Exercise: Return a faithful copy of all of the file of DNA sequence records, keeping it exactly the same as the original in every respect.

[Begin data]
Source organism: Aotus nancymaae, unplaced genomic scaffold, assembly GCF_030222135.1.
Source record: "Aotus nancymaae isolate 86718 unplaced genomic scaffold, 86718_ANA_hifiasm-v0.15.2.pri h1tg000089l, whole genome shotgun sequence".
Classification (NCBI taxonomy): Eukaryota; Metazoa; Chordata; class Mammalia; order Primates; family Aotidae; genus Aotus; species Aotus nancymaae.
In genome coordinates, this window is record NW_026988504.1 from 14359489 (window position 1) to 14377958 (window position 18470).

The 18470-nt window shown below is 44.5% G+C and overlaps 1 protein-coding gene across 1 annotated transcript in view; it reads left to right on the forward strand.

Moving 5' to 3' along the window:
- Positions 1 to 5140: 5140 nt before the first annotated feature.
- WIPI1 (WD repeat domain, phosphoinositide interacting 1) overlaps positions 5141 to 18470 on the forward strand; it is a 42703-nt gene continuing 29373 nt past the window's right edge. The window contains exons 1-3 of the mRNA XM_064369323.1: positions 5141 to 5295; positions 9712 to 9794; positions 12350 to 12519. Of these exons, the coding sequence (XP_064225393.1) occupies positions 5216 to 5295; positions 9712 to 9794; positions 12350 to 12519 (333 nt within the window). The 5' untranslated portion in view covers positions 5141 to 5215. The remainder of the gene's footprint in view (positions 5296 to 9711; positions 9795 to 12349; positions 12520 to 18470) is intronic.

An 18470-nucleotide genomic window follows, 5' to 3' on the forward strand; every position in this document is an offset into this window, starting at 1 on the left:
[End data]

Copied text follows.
Source organism: Aotus nancymaae, unplaced genomic scaffold, assembly GCF_030222135.1.
Source record: "Aotus nancymaae isolate 86718 unplaced genomic scaffold, 86718_ANA_hifiasm-v0.15.2.pri h1tg000089l, whole genome shotgun sequence".
Classification (NCBI taxonomy): Eukaryota; Metazoa; Chordata; class Mammalia; order Primates; family Aotidae; genus Aotus; species Aotus nancymaae.
In genome coordinates, this window is record NW_026988504.1 from 14359489 (window position 1) to 14377958 (window position 18470).

The 18470-nt window shown below is 44.5% G+C and overlaps 1 protein-coding gene across 1 annotated transcript in view; it reads left to right on the forward strand.

Moving 5' to 3' along the window:
- Positions 1 to 5140: 5140 nt before the first annotated feature.
- WIPI1 (WD repeat domain, phosphoinositide interacting 1) overlaps positions 5141 to 18470 on the forward strand; it is a 42703-nt gene continuing 29373 nt past the window's right edge. The window contains exons 1-3 of the mRNA XM_064369323.1: positions 5141 to 5295; positions 9712 to 9794; positions 12350 to 12519. Of these exons, the coding sequence (XP_064225393.1) occupies positions 5216 to 5295; positions 9712 to 9794; positions 12350 to 12519 (333 nt within the window). The 5' untranslated portion in view covers positions 5141 to 5215. The remainder of the gene's footprint in view (positions 5296 to 9711; positions 9795 to 12349; positions 12520 to 18470) is intronic.

An 18470-nucleotide genomic window follows, 5' to 3' on the forward strand; every position in this document is an offset into this window, starting at 1 on the left: